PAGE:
This post will be a live post of the Microsoft “mini keynote” about Unlocking AI's potential. It will go from the oldest items at the top to the newest at the bottom. I will work to make sure everything is correct, but it may be a pretty fast post. I'll go back and revise and update afterwards and will note what is updated. Link to Session
This blog post is sponsored by Microsoft, all opinions are my own.
Unlocking AI's Potential: Transform Learning Experiences and Prepare for the Future.
Lydia Smyers, lead for US for Education for Microsoft.
Her son went with her to ISTE a few years ago and came back transformed. (NOTE: My own son and daughter can say the same thing.)
The focus for today is AI's potential and transforming the learning experience and preparing for the future.
It will be incredible to see what can be accomplished in just a few months. Want us to have stories to take back to our districts?
Introducing Victoria Thompson, Customer Success Account Manager – named as one of ISTE's 20 to Watch this year (and a Volunteer Award) — sharing what this award means to her.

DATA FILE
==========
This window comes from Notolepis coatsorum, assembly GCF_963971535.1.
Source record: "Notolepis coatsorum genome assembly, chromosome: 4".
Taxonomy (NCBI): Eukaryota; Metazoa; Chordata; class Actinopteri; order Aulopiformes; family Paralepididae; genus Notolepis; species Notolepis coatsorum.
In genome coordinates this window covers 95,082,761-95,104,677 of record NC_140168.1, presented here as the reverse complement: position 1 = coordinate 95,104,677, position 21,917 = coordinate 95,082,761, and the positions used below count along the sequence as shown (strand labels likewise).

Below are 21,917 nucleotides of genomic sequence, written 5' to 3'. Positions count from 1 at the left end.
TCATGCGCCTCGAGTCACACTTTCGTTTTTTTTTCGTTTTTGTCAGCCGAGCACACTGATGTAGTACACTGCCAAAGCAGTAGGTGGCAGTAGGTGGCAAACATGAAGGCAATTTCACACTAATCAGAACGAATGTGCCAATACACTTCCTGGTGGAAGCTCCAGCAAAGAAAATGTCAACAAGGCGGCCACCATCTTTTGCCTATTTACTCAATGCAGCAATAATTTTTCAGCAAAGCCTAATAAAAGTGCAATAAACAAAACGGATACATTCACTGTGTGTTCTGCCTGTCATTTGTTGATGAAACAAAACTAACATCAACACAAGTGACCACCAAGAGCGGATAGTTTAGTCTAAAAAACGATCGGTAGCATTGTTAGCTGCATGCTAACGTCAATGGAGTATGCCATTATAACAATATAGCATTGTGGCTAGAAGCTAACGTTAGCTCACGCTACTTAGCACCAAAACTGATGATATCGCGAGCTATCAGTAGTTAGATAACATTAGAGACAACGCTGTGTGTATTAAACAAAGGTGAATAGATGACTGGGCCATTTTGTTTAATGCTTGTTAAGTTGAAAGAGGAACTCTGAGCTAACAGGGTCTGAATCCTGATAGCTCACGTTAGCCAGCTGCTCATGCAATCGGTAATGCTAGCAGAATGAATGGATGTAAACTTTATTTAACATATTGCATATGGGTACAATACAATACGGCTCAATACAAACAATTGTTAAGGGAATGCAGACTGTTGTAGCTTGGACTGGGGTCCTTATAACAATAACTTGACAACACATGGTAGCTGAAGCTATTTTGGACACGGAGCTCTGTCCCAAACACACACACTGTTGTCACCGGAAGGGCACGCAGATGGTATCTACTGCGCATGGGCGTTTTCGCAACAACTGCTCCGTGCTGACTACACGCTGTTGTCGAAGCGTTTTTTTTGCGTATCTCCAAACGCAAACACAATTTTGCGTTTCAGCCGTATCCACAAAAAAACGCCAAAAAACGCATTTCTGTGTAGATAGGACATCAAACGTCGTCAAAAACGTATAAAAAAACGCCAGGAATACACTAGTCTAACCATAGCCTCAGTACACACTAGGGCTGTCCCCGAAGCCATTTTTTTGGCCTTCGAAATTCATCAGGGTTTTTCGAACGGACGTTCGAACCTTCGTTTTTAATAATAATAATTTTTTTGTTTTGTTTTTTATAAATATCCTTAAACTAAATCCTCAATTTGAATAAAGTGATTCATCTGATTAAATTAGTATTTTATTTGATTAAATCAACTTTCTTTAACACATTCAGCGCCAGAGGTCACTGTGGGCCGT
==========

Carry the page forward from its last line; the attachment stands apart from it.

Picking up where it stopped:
10:35 Talking about AI - Lydia Smyers
Six responsible AI Principles. How they make decisions for responsible AI use.
10:38 Zeeshan Anwar (Chief Product Officer) and Tara Carrozza (Director of Digital Learning Initiatives) for NYC Public Schools
Advice is to make sure that you have AI Accountabilities in place. Zeeshan Anwar
Tara Carrozza: Worked with “Z” (Zeeshan) on building the Azure data link. We're looking at AI and built Edtech University to create search solutions some time a go.
We “blocked” ChatGPT but didn't “ban” it. So we captured what schools were doing and how they could start implementing it.
Zeeshan: New York City Schools is very close to putting generative AI into their schools. Discussing how they can secure data. Rolled out an AI Chatbot called Eureka and have seen it is great help with a 30-33% drop in call volume as a result of using Eureka to support students.
“AI is Talk of the Town,” and we need to discuss how we will integrate things and how it can help us.